A benchmark is not necessarily useful if the test does not accurately represent the environment within which the tested device will be deployed. Unique to SSDs, and unlike HDDs, duration is also an important factor to consider in running a benchmark. It is an unfortunate truth that many benchmarks are run in a short period of time and the results are not demonstrative of the actual real-time experience for a working environment with SSD drives.
Current benchmark tests are optimized around testing HDDs and have overtime become very good at identifying HDD results. HDD benchmarks are focused on identifying the challenges with HDDs such as rotational latency and seek times associated with spinning the media and moving the read/write heads across the surface of the disks. These benchmarks are effective at demonstrating some of the relative strengths of SSDs as compared to HDDs, such as sus-tained bandwidth and maximum read IOPS.
Challenging an SSD Drive with Benchmarks It goes without saying that SSD’s are not the same as HDD’s and this is very true in the benchmarking. HDD bench-marks are focused on finding the performance aspects of the drives and where they are weak such as rotational laten-cy time and seek time. As SSD’s do not spin or seek, these normal access time specifications that can be measured in a relatively short period of time do not apply to SSD’s. Shown in chart A.
Random Read IO Random Write IO Sequential Read Sequential Write Mixed Reads and Writes
HDD ChallengingChallenging Fast Fast Fast
Chart A. Performance aspects of storage drives.
SSD New (Empty) Very Fast Very Fast Very Fast Very Fast Challenging
SSD Working (Full) Very Fast Impacted Very Fast Impacted Impacted
To challenge an SSD properly it is important to recognize where SSD’s perform well and where they are challenged to perform well.
BENCHMARKING ENTERPRISE SSDs Whitepaper on the difference between SSDs
The Demo The demonstration associated with this white paper lines up three competing SATA SSD drives that are in production and shipping to customers and graphically illustrates the results of running 100% write IO over time.
Figure 1. SQLIO IO Test
Each of the 3 SSD’s tested is shown in a tachometer style gauge at the top of the test screen with each SSD hav-ing a different colored indicator needle. This tachometer graphic shows a representation of the actual IO’s per sec-ond (IOPS) occurring on each device every second. At the bottom of the screen, is a strip chart graph that plots the IOPS from each of the 3 test drives over time. The line colors correspond to the needle color in the tachometer gauges at the top of the application (Green for SSD1, Red for SSD2 and Blue for SSD3).
You can see the point in time where SSD from vendor B slows down to manage wear leveling and block relocation activity in order to make space available for the incoming write data from the host.
Continuing the demo testing over time you can see as shown in the graphics below that the steady state performance will stabilize over time to a measureable pattern of access.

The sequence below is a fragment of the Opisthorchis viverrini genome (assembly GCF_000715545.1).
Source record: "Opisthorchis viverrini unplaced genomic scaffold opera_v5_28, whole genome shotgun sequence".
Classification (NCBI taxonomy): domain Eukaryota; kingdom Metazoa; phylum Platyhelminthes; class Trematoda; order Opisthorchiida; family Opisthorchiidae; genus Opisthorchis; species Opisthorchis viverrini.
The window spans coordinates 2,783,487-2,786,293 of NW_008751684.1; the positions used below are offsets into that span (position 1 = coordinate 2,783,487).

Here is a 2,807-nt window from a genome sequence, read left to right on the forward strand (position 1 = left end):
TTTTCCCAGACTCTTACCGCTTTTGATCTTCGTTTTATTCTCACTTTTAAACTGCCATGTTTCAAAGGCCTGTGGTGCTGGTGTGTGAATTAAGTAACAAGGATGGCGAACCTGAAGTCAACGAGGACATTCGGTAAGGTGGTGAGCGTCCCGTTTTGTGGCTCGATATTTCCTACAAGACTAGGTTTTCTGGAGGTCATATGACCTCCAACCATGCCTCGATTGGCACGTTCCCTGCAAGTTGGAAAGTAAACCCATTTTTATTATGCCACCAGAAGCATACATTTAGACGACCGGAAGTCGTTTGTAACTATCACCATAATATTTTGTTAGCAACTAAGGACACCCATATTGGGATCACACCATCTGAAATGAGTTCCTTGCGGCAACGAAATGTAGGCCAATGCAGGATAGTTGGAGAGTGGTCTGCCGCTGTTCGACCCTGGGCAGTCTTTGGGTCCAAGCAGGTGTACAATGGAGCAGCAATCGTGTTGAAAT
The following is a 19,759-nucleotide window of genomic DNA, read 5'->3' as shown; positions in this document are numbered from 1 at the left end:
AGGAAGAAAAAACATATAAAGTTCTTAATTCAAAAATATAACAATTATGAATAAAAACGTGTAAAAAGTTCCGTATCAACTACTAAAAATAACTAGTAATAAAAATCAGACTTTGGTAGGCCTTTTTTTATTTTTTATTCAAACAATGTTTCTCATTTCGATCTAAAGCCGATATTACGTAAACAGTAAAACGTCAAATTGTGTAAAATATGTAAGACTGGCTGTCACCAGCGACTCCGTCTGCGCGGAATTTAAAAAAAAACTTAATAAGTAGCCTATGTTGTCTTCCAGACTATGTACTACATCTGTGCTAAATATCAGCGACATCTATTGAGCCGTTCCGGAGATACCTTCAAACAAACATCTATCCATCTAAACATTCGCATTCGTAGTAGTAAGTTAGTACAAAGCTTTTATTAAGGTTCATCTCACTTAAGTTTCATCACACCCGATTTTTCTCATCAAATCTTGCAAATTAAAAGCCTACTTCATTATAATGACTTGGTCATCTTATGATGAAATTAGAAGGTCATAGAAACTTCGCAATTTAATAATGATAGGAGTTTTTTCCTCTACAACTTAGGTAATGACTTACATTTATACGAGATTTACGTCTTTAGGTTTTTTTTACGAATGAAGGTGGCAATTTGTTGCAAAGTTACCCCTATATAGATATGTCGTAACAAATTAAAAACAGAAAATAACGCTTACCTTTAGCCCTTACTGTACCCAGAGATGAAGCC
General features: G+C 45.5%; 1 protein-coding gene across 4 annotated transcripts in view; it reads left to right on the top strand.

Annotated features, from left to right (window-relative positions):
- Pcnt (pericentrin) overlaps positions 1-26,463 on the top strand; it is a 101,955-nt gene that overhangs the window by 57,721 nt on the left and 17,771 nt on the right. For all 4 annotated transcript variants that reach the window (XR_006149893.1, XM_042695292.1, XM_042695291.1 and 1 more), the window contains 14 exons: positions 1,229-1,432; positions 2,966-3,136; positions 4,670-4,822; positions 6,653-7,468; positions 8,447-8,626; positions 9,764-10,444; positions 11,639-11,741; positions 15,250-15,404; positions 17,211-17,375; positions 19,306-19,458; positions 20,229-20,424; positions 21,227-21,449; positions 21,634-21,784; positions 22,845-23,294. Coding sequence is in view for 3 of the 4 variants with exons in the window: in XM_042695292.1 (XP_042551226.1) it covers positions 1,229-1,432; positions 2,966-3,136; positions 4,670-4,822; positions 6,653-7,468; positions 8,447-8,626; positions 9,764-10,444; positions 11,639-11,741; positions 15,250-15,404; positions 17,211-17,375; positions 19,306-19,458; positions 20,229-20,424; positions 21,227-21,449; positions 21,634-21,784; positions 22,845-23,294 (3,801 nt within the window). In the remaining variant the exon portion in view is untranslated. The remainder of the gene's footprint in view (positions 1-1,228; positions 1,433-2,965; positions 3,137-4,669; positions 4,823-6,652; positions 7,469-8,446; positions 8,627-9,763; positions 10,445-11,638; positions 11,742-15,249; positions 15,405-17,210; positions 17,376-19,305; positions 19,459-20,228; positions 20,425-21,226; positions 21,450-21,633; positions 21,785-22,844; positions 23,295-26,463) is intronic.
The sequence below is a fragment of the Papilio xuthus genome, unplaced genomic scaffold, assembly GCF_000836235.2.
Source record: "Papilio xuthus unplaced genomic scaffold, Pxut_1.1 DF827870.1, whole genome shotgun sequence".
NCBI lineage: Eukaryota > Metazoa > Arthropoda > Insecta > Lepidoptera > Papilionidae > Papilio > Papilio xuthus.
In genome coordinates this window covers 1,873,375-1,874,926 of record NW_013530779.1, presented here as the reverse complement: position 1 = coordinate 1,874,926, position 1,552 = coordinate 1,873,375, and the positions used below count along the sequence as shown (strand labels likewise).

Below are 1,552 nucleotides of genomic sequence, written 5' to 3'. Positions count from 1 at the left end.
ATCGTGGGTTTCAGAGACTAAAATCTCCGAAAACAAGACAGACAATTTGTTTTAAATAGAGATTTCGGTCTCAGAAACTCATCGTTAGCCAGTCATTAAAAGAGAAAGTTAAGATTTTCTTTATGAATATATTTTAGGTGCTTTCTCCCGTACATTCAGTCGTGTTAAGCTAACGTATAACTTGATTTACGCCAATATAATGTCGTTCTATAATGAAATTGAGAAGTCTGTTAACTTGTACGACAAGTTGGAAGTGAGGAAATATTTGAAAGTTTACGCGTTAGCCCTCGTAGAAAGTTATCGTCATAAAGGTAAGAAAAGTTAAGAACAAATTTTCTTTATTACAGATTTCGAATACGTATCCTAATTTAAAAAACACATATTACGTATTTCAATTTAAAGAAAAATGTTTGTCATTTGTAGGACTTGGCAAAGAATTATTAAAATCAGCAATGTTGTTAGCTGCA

Shown below are the access measurements for the 3 SSD drives using block size of 4K for the database record access (un-aligned IO at a queue depth of 8).
Figure 2. Random 4K access – 100% write IO
BENCHMARKING ENTERPRISE SSDs Whitepaper on the difference between SSDs
This demo is a tool for highlighting how differ-ent SSD’s are not always equal in capability when tested to the worst case access capa-bilities and watching their behavior over time.
Demo Test Setup
There are many different enterprise environments and no single configuration can please everyone, however for this demonstration we have selected a database environment for the purposes of shedding light on this topic and keeping the benchmark within the range of actual user experience.
In this case we use a standard PC system loaded with a windows Vista operating system and 3 SATA SSD competi-tive drives. Each drive is formatted with an NTFS file system, write caching is disabled in the device manager and then loaded with a 30GB SQL database file.
The host runs a tool from Microsoft called SQLIO.EXE that generates IO to any logical devices and generates access requests to the SQL database files as fast as the file system can manage to enable measuring the storage path capability.
System and Software Specification SystemGateway PC Intel E4700 2.6GHz processor 4GB memory OSMicrosoft Vista 64bit SSD ControllerLSI SAS 1064 PCIe HBA SSD DrivesDrive X = Vendor A: MACH8 IOPS Drive Y = Vendor B: Readily available Enterprise version SSD Drive Z = Vendor B: Readily available Enterprise version SSD ConfigurationRecognized on system by default Write cache disabled on all 3 devices at the device manager Test SoftwareMicrosoft SQLIO.exe Test File30GB SQLIO database file (created at program start by the SQLIO.exe application) Monitoring SoftwareCustom application using M.S. PDH Perform API Windows Perfmon.exe software will work equally in this test